As Pojman describes, in Izjum, among other things, he had fun with witnesses who lived in the street not far from the later found mass grave. “They said that they suspected something, but that they were afraid to go into that forest. Every day a funeral service went there. Sometimes twice, sometimes twenty times, sometimes fifty times,” they told him. But once their house was hit by a missile fragment and they needed a covering to cover the roof, they went to the forest. They knew that similar things were there. They were afraid, but they knew that it was leaking into their house. “When they arrived there, they discovered a mass grave with the bodies of Ukrainian soldiers. They also ran into the Russians, who then drove them out of there and told them that if they moved in the forest, the dead in the mass grave would follow,” the criminologist describes one of testimony.

According to him, almost everything is shocking in the places where he has been in Ukraine. For example, the extent of destruction just around Izjum, where some villages were practically razed to the ground. “But what scares me the most is that there are a lot of things that we don't know and that relate to the forcible deportation of children,” says Pojman. According to some testimonies, children in the occupied territories were threatened that if they did not come to school tomorrow with new textbooks and learn according to the new curriculum, they would be transferred to Russia and there they would be given new parents. Which in some cases actually happened. “What is happening there with those children is difficult to say. According to some information, some of them are abused in the sex industry. Anyway, we don't know where the children are, and it is only possible to get some information about it through systematic work in the field, which I think that it is not taking place and, above all, there are not enough people to deal with it,” he adds.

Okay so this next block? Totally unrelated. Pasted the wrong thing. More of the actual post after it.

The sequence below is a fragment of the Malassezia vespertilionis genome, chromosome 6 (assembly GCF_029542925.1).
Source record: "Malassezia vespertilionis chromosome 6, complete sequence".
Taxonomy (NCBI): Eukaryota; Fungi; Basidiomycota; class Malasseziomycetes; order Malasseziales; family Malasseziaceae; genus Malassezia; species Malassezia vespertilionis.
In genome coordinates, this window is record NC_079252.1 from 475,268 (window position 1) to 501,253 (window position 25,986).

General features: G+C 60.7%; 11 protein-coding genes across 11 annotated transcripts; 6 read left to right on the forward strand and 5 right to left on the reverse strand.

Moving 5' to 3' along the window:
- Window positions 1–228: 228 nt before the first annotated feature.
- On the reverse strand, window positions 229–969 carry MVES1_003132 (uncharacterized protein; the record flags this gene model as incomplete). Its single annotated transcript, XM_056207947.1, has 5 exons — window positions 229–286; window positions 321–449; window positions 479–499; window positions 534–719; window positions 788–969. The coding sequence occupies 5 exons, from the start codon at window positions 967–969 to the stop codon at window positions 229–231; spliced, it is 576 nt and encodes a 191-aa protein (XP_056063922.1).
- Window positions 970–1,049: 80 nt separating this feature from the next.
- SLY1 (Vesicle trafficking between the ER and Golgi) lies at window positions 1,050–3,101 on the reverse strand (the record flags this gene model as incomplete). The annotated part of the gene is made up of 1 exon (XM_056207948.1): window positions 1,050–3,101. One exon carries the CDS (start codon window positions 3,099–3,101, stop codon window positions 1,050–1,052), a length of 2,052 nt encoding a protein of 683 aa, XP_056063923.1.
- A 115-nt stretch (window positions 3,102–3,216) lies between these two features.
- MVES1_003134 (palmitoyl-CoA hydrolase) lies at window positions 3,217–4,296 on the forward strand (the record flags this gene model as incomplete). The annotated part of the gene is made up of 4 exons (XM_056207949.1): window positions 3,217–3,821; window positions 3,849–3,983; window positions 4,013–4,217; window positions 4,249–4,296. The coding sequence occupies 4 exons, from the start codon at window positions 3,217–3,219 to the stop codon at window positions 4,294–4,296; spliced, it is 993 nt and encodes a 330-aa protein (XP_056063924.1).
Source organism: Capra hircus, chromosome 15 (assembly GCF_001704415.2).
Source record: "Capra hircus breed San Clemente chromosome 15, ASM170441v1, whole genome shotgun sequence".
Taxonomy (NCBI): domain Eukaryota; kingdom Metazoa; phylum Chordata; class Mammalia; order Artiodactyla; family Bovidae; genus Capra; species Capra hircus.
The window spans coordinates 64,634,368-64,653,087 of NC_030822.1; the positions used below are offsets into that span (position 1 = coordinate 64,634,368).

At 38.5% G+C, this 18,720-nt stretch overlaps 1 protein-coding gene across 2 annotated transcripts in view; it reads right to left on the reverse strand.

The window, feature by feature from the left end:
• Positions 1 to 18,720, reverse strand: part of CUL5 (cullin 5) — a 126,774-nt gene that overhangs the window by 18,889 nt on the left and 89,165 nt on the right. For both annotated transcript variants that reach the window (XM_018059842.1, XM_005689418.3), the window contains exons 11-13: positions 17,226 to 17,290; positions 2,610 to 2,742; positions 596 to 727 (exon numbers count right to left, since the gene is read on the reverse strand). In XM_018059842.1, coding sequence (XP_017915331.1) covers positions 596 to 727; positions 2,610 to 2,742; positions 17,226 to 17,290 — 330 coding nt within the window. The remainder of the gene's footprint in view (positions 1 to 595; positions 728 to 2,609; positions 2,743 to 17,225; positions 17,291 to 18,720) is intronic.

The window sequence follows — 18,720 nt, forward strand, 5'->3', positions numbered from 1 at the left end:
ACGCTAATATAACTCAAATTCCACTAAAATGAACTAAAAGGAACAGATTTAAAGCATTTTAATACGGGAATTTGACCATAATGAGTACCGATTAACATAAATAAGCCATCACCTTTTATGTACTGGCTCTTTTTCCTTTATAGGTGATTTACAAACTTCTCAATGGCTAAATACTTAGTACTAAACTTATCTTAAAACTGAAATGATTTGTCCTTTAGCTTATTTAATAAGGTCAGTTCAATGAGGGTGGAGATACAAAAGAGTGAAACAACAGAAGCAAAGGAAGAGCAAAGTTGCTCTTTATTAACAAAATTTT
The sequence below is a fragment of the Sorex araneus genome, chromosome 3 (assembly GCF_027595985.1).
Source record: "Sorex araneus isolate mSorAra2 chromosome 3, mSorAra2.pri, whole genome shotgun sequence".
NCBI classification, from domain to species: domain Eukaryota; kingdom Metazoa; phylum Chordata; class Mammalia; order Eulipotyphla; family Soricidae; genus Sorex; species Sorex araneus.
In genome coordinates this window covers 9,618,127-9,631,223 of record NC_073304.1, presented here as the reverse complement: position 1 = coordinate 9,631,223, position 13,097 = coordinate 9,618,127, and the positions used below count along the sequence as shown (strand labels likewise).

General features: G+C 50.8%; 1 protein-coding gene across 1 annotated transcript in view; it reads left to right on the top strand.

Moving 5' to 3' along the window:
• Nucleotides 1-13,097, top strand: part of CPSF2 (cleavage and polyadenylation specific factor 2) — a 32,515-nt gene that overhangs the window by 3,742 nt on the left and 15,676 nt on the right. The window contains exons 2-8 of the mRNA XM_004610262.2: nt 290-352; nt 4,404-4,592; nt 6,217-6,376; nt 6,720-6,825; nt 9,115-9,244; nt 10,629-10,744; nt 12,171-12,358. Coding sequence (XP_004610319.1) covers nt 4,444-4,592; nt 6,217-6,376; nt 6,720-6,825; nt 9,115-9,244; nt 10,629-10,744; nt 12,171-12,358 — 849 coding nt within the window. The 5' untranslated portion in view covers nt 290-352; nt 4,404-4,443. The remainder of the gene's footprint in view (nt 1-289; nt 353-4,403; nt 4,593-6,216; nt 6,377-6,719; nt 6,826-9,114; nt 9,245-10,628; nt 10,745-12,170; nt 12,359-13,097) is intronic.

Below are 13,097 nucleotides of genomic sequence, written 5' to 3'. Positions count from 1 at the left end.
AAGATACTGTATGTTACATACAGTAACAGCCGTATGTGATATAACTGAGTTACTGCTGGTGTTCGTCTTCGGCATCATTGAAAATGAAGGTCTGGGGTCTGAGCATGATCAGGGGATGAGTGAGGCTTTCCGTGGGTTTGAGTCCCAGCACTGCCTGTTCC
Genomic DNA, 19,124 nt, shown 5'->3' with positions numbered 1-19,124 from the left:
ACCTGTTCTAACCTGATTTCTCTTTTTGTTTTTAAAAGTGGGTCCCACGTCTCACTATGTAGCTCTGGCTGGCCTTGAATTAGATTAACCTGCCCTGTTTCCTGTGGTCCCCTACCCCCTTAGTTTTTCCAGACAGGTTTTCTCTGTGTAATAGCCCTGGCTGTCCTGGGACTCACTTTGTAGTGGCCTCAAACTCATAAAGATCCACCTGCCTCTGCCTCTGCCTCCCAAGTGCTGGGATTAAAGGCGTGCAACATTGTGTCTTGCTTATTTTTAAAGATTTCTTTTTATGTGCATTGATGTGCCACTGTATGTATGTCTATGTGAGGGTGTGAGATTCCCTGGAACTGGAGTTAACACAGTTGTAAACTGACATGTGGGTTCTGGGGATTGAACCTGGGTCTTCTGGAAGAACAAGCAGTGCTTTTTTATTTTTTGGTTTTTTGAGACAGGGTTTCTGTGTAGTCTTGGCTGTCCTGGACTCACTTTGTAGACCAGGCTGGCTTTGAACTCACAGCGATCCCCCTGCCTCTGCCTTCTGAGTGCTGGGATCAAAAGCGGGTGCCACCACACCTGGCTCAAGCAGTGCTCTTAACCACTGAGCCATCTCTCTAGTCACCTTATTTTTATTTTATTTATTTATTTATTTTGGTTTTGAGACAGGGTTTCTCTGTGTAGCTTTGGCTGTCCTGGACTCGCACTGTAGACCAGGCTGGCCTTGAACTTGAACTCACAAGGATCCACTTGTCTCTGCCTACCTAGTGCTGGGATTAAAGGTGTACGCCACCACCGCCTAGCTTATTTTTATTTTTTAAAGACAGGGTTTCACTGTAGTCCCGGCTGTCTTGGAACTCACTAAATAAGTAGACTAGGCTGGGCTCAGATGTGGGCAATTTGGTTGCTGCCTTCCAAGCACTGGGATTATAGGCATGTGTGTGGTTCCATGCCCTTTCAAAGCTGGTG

As Pojman adds, as a criminologist, in addition to the purely formal collection of evidence, he is also interested in “the sources of deviant behavior of the Russian occupation forces”. “We are faced with the fact that the behavior of those occupying armies is outside our thinking about what is good and evil. Even when it comes to sexual violence. And how they behave with each other within the Russian army, which is made up of different nationalities ,” he says.

His organization Team4Ukraine has been operating in Ukraine since 2014. While he mainly focuses on monitoring war crimes, the main activity of the entire team is now the import of humanitarian aid to the war-torn country. “We used to transport a lot of bulletproof vests and uniforms. Now we are mainly concentrating on the delivery of ambulances and field ambulances for the evacuation of wounded soldiers from the front line,” he explains. As he adds, for example, they recently received two armored trucks from the Czech National Bank, which will also be used to evacuate severely injured soldiers. At the same time, the ambulances do not go to Ukraine empty, but are full of medical equipment and material thanks to the contributions of donors. One of the ambulances recently arrived in Kherson, for example, to a hospital where everything was destroyed or stolen by the Russian army.